Monday, March 25, 2013

Why Crown A Root Canal Treated Tooth


Many often wonder if it's absolutely necessary to crown a tooth after it has been treated with a root canal. Well, nothing is absolutely necessary. It all depends on the desired outcome. If losing a tooth is not of much concern, then a crown is not necessary. It all depends on each person's priorities. If the desired outcome is to keep the tooth for as long as possible and hopefully for a person's entire lifespan, then YES, a crown is necessary.
Take a look at the chart below. Here we see that the percentage of teeth that fracture is significantly higher when the tooth is not protected with a crown. These percentages change depending on the timeframe we're looking at. I got the chart from Google Images and therefore do not know what timeline we're looking at.


I see numerous fractured teeth almost daily in my practices. People often ask how long they have until the tooth will fracture after a root canal if a crown is not placed to protect it. I cannot answer this question with preciseness. It may take as little as a couple hours or it may take years. One thing is certain though, as time increases, the percentage of teeth that fracture also increases. So if we want to keep a tooth for many years to come, then a crown is absolutely necessary.


A common occurrence when a crown  is not placed

So why is a root canal treated tooth more susceptible to fracture when not crowned?

In the diagram below, we see a depiction of a tooth treated endodontically (with a root canal). Here we see a hollow tooth. The problem with this is that when subjected to chewing forces, microfractures develop at the weakest points. These fractures spread just as windshield fractures do. The fracture will inevitably spread. A crown encompasses the tooth and redistributes the forces. This will protect the tooth from undesirable forces and thus significantly prevents fractures.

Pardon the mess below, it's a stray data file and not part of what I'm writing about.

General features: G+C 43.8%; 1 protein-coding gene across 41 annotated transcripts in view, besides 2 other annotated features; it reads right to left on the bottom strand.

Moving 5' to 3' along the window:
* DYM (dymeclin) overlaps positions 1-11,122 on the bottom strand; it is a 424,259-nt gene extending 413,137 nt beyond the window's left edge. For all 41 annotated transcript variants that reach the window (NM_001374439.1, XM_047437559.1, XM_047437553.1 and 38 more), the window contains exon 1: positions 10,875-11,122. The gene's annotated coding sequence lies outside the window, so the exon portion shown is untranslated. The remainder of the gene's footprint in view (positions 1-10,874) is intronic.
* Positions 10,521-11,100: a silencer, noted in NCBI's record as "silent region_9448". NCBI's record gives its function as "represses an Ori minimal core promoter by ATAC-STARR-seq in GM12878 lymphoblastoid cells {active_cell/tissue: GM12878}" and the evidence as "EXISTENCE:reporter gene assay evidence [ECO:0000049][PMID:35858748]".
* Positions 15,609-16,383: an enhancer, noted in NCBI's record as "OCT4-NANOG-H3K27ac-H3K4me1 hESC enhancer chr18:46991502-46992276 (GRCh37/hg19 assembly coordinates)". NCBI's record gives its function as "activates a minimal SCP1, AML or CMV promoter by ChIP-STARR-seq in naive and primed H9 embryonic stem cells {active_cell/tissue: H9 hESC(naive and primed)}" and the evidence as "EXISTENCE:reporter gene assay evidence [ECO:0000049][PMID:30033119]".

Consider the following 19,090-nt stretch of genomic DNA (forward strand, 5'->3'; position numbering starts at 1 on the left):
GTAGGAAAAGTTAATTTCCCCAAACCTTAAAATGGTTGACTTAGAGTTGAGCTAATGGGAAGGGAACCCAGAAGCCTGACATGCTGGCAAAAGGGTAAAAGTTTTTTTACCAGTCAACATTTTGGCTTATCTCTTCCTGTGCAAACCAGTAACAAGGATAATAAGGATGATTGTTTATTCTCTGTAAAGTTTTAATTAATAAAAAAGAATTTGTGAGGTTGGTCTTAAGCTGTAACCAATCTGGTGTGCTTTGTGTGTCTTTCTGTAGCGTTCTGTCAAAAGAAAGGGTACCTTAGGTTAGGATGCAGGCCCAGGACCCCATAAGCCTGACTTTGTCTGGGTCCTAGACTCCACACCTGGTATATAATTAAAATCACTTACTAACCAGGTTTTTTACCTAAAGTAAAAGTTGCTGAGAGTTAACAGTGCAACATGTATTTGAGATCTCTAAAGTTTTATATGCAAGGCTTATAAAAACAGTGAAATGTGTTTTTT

Weakened tooth structure

In conclusion, if you place enough value on your smile and your ability to chew food adequately, then you must a crown a tooth that has been treated with a root canal.


Dr. Cisneros maintains a practice in Freeburg and Columbia, IL. Both are in the Greater St Louis, MO area. For more information on a wide variety of subjects, please visit www.advanced-smiles.com









6 comments:

  1. I was just browsing for relevant blog posts for my project research and I happened to stumble upon yours. Thanks for the excellent information!
    dentist reviews

    ReplyDelete
  2. Thanks a lot of easy to grab information. I have started my career as a beginner Torrance dentist and this post proved to be very knowledgeable. Thanks once again.

    ReplyDelete
  3. Wow, I can't imagine the pain associated with a fractured tooth! My mom is in excruciating pain. I'm helping her find someone to get a root canal done.
    http://www.cretzmeyer.com/services/root-canals/

    ReplyDelete
  4. Well Written!.. To understand a Root Canal Treatment Plantation, it helps to know about the anatomy of the tooth. Inside the tooth, under the white enamel and a hard layer called the dentin, is a soft tissue called the pulp. The pulp contains blood vessels, nerves and connective tissue, and helps to grow the root of your tooth during development. In a fully developed tooth, the tooth can survive without the pulp because the tooth continues to be nourished by the tissues surrounding it.

    Endodontic treatment treats the inside of the tooth. Endodontic treatment is necessary when the pulp becomes inflamed or infected. The inflammation or infection can have a variety of causes: deep decay, repeated dental procedures on the tooth, faulty crowns, or a crack or chip in the tooth. In addition, trauma to a tooth may cause pulp damage even if the tooth has no visible chips or cracks. If pulp inflammation or infection is left untreated, it can cause pain or lead to an abscess.

    ReplyDelete